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Lost device event - Why the return code?

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On losing my device, the only thing I do (or ever will do) is release things or call wrapper OnLostDevice events, which I can only assume ultimately do the same thing. I know everyone keeps saying to check the return codes, but I honestly cannot see a situation where even the D3DX OnLostDevice() wrappers will ever return a failure code, save for an occasion I call them when the device isn't really lost. ;) Why worry about return codes on lost device events when everything else shows more reason to be checked? I don't see a reason to report to the caller that everything was released successfully, because I don't see any reason for THAT to fail outside of forgetting to actually do that job! (In which case, you still don't think you've failed until the app crashes.)

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Quote:
Original post by zyrolasting
Why worry about return codes on lost device events when everything else shows more reason to be checked?


because when you get an D3DERR_INVALIDCALL error its usually your fault and is something that you can prevent from happening so you want to make sure to always catch it so you can find problems in how your using D3D as fast as possible.

if your worried about extra code for checking do something like


#define HR(x) { HRESULT hr = x; if(FAILED(hr)){ LogError("D3D Call failed with error result '%i':\n\t%s", (int)hr, #x); __debugbreak(); }}


and then just wrap your calls that you never expect to fail with HR() and when your debugging your code and one of those functions happens to fail it will break right away and you can figure out whats wrong with your code.

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My point is that the chance of failure for responding to a lost device is effectively zero when you check return codes for other device events, etc and you respond when the device is really lost.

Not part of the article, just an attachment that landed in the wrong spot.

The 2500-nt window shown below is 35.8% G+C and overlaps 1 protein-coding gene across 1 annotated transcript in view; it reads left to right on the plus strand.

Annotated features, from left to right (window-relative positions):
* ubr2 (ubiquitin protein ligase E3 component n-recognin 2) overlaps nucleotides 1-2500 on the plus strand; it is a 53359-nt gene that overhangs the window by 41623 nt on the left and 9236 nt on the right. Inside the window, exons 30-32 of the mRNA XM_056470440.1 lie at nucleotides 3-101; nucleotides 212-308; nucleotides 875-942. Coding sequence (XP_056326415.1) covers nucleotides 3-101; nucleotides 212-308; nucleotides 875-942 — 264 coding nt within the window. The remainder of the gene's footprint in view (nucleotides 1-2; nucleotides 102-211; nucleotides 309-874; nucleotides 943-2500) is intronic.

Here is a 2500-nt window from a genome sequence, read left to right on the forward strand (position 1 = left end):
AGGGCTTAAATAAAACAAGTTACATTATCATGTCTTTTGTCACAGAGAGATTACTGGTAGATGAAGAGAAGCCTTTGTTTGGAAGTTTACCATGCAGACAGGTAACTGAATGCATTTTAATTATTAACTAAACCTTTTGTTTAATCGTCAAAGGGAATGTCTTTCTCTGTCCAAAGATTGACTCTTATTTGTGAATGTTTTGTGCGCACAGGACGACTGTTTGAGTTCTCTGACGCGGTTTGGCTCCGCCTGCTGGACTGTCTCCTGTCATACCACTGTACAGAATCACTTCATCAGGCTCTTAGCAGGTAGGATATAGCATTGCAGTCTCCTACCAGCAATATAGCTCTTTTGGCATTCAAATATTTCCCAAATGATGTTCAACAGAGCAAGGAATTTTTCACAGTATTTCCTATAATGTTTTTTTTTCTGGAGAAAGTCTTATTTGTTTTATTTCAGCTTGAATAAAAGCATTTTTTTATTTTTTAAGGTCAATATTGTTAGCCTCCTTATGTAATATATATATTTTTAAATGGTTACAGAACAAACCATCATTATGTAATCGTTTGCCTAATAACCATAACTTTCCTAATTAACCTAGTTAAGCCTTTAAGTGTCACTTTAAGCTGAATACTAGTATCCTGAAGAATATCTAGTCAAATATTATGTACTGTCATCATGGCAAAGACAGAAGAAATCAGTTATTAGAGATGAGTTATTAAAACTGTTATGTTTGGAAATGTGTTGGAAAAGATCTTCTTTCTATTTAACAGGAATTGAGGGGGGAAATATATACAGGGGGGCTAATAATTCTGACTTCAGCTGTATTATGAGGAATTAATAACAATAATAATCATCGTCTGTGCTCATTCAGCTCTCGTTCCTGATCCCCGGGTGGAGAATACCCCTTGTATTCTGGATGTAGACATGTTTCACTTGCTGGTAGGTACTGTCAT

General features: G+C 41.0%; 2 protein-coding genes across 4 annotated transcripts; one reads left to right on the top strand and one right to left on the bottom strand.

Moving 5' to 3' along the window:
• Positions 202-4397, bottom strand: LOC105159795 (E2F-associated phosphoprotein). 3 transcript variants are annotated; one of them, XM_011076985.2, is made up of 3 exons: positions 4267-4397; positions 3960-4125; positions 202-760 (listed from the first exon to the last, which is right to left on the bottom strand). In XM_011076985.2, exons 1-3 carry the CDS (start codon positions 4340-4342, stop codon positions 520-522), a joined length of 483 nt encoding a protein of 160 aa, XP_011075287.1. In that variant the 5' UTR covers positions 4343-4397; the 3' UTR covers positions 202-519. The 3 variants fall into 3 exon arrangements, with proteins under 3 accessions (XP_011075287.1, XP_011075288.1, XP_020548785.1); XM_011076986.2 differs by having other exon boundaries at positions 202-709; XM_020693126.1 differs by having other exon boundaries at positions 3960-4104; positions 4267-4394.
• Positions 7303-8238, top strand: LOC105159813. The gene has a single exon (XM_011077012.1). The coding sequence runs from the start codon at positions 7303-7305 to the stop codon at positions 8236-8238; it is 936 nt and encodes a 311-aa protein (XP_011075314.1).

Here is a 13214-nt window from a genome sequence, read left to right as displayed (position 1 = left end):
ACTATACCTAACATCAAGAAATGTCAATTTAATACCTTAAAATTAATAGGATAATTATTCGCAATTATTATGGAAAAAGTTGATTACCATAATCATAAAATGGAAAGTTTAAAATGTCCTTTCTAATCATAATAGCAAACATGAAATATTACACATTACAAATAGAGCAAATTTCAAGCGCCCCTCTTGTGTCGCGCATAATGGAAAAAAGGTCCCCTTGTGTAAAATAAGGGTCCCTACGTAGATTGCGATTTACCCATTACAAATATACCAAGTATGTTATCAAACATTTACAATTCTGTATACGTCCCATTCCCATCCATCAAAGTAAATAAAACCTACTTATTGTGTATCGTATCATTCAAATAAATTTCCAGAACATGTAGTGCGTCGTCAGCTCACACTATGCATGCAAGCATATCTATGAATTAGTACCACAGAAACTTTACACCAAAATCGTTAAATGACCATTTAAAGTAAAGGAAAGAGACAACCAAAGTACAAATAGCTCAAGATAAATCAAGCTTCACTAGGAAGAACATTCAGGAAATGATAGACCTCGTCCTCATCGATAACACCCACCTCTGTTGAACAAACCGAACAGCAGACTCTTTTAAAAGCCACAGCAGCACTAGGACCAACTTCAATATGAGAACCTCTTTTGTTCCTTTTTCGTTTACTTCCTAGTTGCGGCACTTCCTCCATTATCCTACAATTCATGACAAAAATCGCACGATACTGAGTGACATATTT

Outside of the scenarios I've mentioned, give me some reasons why some D3DX OnLostDevice() calls can be invalid. I just see no need for checking them, because the only "oops" moment I've observed is forgetting to release everything, and no return code can help you there.

As I see it, checking lost device return codes is like checking if a pointer to newly allocated dynamic memory is NULL. Sure you are "playing it safe", but there's not much point to it if all that ever happens is ultimately calling IUnknown::Release() a few hundred times.

Just understand I'm not saying that return codes shouldn't be checked at all.

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Quote:
Original post by zyrolasting
Outside of the scenarios I've mentioned, give me some reasons why some D3DX OnLostDevice() calls can be invalid. I just see no need for checking them, because the only "oops" moment I've observed is forgetting to release everything, and no return code can help you there.


Like I said the checking code isn't necessarily about fixing the problem at run time, think of the HR() macro I presented above like an ASSERT, when it goes wrong something broke, but it alerts you as the programmer debugging the problem exactly where the first signs of the problem occurred.

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Thing is, with the right setup, you don't actually know if your lost device response failed until you actually try to reset the device.

Beating a dead horse here, but there is nothing to assert in lost device methods because of the simplicity in the task. The only assertion ever made is "I got rid of ALL volatile resources!". Is there a function that checks how many volatile resources are still unfreed in D3D? I can understand doing your thing and checking THAT. That would actually be awesome.

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